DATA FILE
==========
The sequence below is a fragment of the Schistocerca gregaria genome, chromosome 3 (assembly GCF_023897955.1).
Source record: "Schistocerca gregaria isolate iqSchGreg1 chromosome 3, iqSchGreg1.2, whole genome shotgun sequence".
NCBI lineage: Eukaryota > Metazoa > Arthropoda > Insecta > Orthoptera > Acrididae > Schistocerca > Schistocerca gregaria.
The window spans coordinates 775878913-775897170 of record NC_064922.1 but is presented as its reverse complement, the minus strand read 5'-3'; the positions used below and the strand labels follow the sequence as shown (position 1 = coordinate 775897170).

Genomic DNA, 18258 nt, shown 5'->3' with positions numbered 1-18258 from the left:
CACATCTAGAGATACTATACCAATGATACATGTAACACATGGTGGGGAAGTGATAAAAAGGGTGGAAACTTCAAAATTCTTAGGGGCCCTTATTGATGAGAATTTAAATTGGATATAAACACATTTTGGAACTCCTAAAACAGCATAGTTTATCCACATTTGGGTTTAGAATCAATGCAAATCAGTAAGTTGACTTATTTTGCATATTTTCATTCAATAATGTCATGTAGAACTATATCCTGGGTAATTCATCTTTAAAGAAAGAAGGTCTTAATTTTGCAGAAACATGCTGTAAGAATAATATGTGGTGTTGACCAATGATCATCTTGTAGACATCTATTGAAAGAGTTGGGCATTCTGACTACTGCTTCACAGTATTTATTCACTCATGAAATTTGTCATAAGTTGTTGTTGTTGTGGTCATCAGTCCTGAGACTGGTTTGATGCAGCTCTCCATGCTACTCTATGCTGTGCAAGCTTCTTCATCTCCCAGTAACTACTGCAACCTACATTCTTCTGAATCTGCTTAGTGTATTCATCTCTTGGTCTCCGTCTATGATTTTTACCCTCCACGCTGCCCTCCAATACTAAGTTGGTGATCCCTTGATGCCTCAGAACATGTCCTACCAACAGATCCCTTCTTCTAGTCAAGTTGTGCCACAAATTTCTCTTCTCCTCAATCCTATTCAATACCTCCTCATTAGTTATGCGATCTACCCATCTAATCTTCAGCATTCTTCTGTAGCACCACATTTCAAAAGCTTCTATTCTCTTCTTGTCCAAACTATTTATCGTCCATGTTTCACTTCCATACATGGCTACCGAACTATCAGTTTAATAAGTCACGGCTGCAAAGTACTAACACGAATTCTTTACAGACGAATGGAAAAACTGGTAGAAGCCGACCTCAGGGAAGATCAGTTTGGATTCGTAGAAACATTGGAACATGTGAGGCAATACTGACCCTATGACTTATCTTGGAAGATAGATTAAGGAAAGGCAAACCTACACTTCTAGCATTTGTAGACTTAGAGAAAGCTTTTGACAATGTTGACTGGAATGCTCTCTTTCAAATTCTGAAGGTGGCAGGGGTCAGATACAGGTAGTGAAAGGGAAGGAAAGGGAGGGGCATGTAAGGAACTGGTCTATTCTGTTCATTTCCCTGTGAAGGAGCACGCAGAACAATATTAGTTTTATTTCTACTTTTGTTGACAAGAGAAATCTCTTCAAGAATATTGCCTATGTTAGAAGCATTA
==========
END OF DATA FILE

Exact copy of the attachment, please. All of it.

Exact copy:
The sequence below is a fragment of the Schistocerca gregaria genome, chromosome 3 (assembly GCF_023897955.1).
Source record: "Schistocerca gregaria isolate iqSchGreg1 chromosome 3, iqSchGreg1.2, whole genome shotgun sequence".
NCBI lineage: Eukaryota > Metazoa > Arthropoda > Insecta > Orthoptera > Acrididae > Schistocerca > Schistocerca gregaria.
The window spans coordinates 775878913-775897170 of record NC_064922.1 but is presented as its reverse complement, the minus strand read 5'-3'; the positions used below and the strand labels follow the sequence as shown (position 1 = coordinate 775897170).

Genomic DNA, 18258 nt, shown 5'->3' with positions numbered 1-18258 from the left:
CACATCTAGAGATACTATACCAATGATACATGTAACACATGGTGGGGAAGTGATAAAAAGGGTGGAAACTTCAAAATTCTTAGGGGCCCTTATTGATGAGAATTTAAATTGGATATAAACACATTTTGGAACTCCTAAAACAGCATAGTTTATCCACATTTGGGTTTAGAATCAATGCAAATCAGTAAGTTGACTTATTTTGCATATTTTCATTCAATAATGTCATGTAGAACTATATCCTGGGTAATTCATCTTTAAAGAAAGAAGGTCTTAATTTTGCAGAAACATGCTGTAAGAATAATATGTGGTGTTGACCAATGATCATCTTGTAGACATCTATTGAAAGAGTTGGGCATTCTGACTACTGCTTCACAGTATTTATTCACTCATGAAATTTGTCATAAGTTGTTGTTGTTGTGGTCATCAGTCCTGAGACTGGTTTGATGCAGCTCTCCATGCTACTCTATGCTGTGCAAGCTTCTTCATCTCCCAGTAACTACTGCAACCTACATTCTTCTGAATCTGCTTAGTGTATTCATCTCTTGGTCTCCGTCTATGATTTTTACCCTCCACGCTGCCCTCCAATACTAAGTTGGTGATCCCTTGATGCCTCAGAACATGTCCTACCAACAGATCCCTTCTTCTAGTCAAGTTGTGCCACAAATTTCTCTTCTCCTCAATCCTATTCAATACCTCCTCATTAGTTATGCGATCTACCCATCTAATCTTCAGCATTCTTCTGTAGCACCACATTTCAAAAGCTTCTATTCTCTTCTTGTCCAAACTATTTATCGTCCATGTTTCACTTCCATACATGGCTACCGAACTATCAGTTTAATAAGTCACGGCTGCAAAGTACTAACACGAATTCTTTACAGACGAATGGAAAAACTGGTAGAAGCCGACCTCAGGGAAGATCAGTTTGGATTCGTAGAAACATTGGAACATGTGAGGCAATACTGACCCTATGACTTATCTTGGAAGATAGATTAAGGAAAGGCAAACCTACACTTCTAGCATTTGTAGACTTAGAGAAAGCTTTTGACAATGTTGACTGGAATGCTCTCTTTCAAATTCTGAAGGTGGCAGGGGTCAGATACAGGTAGTGAAAGGGAAGGAAAGGGAGGGGCATGTAAGGAACTGGTCTATTCTGTTCATTTCCCTGTGAAGGAGCACGCAGAACAATATTAGTTTTATTTCTACTTTTGTTGACAAGAGAAATCTCTTCAAGAATATTGCCTATGTTAGAAGCATTA